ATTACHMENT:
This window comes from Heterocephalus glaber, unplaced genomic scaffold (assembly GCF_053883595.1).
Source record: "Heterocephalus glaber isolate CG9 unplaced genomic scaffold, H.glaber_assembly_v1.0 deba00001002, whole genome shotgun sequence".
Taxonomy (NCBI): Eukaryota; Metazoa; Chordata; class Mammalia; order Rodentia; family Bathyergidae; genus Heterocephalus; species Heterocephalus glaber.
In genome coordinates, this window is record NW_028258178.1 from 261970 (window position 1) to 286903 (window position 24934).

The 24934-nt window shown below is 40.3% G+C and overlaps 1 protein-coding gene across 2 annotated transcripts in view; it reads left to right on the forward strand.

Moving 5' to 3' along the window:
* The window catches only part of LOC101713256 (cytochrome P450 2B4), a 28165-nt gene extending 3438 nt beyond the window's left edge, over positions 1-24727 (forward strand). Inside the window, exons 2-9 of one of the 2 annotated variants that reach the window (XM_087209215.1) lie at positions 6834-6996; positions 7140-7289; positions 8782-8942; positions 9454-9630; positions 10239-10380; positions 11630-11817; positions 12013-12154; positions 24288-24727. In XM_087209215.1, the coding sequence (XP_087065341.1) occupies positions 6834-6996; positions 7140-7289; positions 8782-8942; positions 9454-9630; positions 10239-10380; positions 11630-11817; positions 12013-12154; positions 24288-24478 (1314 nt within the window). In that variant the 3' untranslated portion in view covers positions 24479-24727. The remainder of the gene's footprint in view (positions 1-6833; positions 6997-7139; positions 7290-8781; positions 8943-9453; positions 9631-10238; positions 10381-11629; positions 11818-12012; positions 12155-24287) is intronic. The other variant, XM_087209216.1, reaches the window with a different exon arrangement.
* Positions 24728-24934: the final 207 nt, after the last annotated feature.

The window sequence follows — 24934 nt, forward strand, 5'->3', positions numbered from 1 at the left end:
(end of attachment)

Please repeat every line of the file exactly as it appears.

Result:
This window comes from Heterocephalus glaber, unplaced genomic scaffold (assembly GCF_053883595.1).
Source record: "Heterocephalus glaber isolate CG9 unplaced genomic scaffold, H.glaber_assembly_v1.0 deba00001002, whole genome shotgun sequence".
Taxonomy (NCBI): Eukaryota; Metazoa; Chordata; class Mammalia; order Rodentia; family Bathyergidae; genus Heterocephalus; species Heterocephalus glaber.
In genome coordinates, this window is record NW_028258178.1 from 261970 (window position 1) to 286903 (window position 24934).

The 24934-nt window shown below is 40.3% G+C and overlaps 1 protein-coding gene across 2 annotated transcripts in view; it reads left to right on the forward strand.

Moving 5' to 3' along the window:
* The window catches only part of LOC101713256 (cytochrome P450 2B4), a 28165-nt gene extending 3438 nt beyond the window's left edge, over positions 1-24727 (forward strand). Inside the window, exons 2-9 of one of the 2 annotated variants that reach the window (XM_087209215.1) lie at positions 6834-6996; positions 7140-7289; positions 8782-8942; positions 9454-9630; positions 10239-10380; positions 11630-11817; positions 12013-12154; positions 24288-24727. In XM_087209215.1, the coding sequence (XP_087065341.1) occupies positions 6834-6996; positions 7140-7289; positions 8782-8942; positions 9454-9630; positions 10239-10380; positions 11630-11817; positions 12013-12154; positions 24288-24478 (1314 nt within the window). In that variant the 3' untranslated portion in view covers positions 24479-24727. The remainder of the gene's footprint in view (positions 1-6833; positions 6997-7139; positions 7290-8781; positions 8943-9453; positions 9631-10238; positions 10381-11629; positions 11818-12012; positions 12155-24287) is intronic. The other variant, XM_087209216.1, reaches the window with a different exon arrangement.
* Positions 24728-24934: the final 207 nt, after the last annotated feature.

The window sequence follows — 24934 nt, forward strand, 5'->3', positions numbered from 1 at the left end: